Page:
‘Bystander CPR' helps save Mustang woman
MUSTANG — Scott Badgett felt restless.
He couldn't really say why, but the associate pastor gulped down his lunch at home and then got back to Chisholm Heights Baptist Church within 30 minutes.
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Q&A on bystander CPR
Q: How does bystander CPR help?
A: It can double or triple someone's chance of surviving cardiac arrest.
Q: What percentage of out-of-hospital cardiac arrest victims receive bystander CPR?
A: Less than one-third.
Q: How much does the chance of surviving cardiac arrest decline without immediate, effective bystander CPR?
A: Seven to 10 percent per minute.
Q: How should compressions be done?
A: Deep compressions that allow for full chest recoil should be provided at a rate of about 100 per minute, with minimal interruptions.
Q: Who should not receive hands-only CPR?
A: Hands-only CPR should not be used for infants or children, or for adults whose cardiac arrest is from respiratory causes, including drug overdose or near-drowning. Those victims would benefit most from chest compressions and breaths.
Q: How can I learn more?
A: Conventional CPR training is encouraged. EMSA offers free CPR classes. For more information, call 297-7096.
SOURCES: AMERICAN HEART ASSOCIATION AND EMSA
In the church gym, church preschool coordinator Martha Rhodes took a lunch break with others who volunteered in the kitchen. They were kidding around, talking about being tired. As if to demonstrate how tired she really was, Rhodes slumped against a friend's shoulder. Everyone laughed at her antics.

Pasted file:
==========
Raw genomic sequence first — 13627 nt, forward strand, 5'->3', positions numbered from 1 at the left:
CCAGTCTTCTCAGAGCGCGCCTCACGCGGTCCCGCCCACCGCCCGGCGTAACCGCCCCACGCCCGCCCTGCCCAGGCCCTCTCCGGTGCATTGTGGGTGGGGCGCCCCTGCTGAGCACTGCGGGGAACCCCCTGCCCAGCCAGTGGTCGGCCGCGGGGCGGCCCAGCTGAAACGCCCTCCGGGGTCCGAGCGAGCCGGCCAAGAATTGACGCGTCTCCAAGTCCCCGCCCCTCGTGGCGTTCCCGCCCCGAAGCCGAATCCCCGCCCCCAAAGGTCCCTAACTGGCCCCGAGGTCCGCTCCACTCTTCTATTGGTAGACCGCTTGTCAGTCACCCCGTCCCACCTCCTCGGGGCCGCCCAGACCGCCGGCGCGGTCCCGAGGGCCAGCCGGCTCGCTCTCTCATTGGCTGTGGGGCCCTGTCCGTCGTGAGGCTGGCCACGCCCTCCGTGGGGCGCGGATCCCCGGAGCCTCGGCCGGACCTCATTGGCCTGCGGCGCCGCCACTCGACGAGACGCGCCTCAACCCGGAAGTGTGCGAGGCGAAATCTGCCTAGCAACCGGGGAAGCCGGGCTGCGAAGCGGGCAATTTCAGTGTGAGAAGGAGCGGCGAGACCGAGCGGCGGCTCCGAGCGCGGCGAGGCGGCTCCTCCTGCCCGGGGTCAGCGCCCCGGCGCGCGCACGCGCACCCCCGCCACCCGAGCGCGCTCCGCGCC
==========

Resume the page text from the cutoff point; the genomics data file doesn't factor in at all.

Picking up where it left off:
But the laughter turned to gasps of terror.
When they realized she had knocked over her glass of iced tea, they knew she wasn't joking around.
Somebody had the presence of mind to call the main office, where Badgett heard the cry over the speaker phone.
“Call 911! It's Martha, and it's bad!”
Badgett heard enough.
“I just took off running to the gym,” he said.
“By the time I got there, you could see that Martha was white. Her lips were already blue.”
Rhodes' heart had stopped. Some people were scrambling around in fear, and someone had the 53-year-old Rhodes on her knees in the floor.
“Somebody help me lay her out flat!” Badgett yelled. Badgett would have a hand in saving someone that day. This time, it was physically instead of spiritually.
For the first time on a human, Badgett began “bystander CPR,” in which he did chest compressions. He learned cardiopulmonary resuscitation on a mannequin about three decades earlier and got a refresher course about a decade ago.
Hands-only chest compression, without breathing into the victim's mouth, is now recommended by the American Heart Association to help an adult who has suddenly collapsed.
“She was really nonresponsive the whole time,” Badgett said. “I'll be honest. I didn't have much hope at that time.”
He kept doing chest compressions until the Mustang Fire Department and Emergency Medical Services Authority paramedics arrived. EMSA paramedic Kimberly Maze said Rhodes wasn't breathing and had no pulse when they arrived. Probably the difference in Rhodes surviving was continuing the bystander CPR until paramedics were in place to take over, she said.
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